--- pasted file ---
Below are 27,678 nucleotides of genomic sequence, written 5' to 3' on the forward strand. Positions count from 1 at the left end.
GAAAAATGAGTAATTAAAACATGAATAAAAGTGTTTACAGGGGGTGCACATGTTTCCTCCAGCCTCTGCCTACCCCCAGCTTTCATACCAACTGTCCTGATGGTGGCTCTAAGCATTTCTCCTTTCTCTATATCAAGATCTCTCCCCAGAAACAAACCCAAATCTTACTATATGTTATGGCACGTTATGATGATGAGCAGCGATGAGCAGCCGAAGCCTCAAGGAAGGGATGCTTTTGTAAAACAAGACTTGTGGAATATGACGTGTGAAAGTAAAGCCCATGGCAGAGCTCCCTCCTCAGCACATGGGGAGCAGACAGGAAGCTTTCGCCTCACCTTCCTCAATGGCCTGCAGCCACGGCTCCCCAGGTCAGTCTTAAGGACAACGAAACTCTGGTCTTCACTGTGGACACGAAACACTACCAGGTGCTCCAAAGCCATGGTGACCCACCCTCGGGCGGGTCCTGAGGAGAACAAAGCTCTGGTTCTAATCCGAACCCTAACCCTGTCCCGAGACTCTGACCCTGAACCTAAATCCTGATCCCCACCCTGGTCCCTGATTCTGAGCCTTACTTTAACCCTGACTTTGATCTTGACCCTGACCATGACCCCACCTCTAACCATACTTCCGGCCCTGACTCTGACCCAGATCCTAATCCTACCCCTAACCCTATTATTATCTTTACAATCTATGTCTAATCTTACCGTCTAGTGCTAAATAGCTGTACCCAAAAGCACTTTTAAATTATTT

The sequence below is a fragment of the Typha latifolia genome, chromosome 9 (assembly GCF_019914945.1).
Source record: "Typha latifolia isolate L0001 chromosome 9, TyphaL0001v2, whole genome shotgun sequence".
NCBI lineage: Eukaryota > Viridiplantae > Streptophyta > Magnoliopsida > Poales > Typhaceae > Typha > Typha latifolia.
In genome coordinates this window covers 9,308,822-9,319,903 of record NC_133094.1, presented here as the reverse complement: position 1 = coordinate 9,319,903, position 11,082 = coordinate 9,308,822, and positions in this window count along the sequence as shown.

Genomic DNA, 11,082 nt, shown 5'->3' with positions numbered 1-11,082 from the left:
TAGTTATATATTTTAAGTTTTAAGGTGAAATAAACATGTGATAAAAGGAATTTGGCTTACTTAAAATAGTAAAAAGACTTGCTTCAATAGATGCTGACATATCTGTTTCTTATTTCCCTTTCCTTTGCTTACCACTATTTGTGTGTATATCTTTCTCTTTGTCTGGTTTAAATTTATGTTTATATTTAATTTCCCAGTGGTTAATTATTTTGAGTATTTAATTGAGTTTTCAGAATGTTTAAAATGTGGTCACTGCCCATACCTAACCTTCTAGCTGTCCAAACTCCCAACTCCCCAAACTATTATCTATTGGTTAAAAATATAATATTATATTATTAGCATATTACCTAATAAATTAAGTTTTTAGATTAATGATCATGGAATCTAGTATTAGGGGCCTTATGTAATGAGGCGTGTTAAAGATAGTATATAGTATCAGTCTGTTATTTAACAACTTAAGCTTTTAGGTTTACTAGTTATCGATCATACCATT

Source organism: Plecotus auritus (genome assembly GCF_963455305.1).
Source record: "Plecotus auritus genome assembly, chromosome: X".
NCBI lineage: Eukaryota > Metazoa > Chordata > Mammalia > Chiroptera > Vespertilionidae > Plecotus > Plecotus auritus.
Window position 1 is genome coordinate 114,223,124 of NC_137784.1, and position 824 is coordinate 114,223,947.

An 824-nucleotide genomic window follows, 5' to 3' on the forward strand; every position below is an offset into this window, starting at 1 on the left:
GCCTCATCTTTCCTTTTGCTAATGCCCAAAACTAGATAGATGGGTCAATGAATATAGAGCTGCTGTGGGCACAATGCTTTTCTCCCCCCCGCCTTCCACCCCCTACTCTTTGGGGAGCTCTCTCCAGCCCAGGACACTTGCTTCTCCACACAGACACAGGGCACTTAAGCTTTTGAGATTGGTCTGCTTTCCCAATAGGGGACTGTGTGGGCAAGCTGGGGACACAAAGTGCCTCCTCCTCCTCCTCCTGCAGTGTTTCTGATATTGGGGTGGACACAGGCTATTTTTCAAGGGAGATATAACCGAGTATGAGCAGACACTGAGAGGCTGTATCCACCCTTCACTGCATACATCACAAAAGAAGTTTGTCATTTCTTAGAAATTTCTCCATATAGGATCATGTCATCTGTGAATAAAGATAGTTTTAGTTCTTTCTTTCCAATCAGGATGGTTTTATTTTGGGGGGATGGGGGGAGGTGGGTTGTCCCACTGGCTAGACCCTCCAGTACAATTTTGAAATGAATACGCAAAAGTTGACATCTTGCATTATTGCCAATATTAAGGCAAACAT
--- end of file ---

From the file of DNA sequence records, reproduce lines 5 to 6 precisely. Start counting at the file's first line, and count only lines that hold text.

NCBI lineage: Eukaryota > Viridiplantae > Streptophyta > Magnoliopsida > Poales > Typhaceae > Typha > Typha latifolia.
In genome coordinates this window covers 9,308,822-9,319,903 of record NC_133094.1, presented here as the reverse complement: position 1 = coordinate 9,319,903, position 11,082 = coordinate 9,308,822, and positions in this window count along the sequence as shown.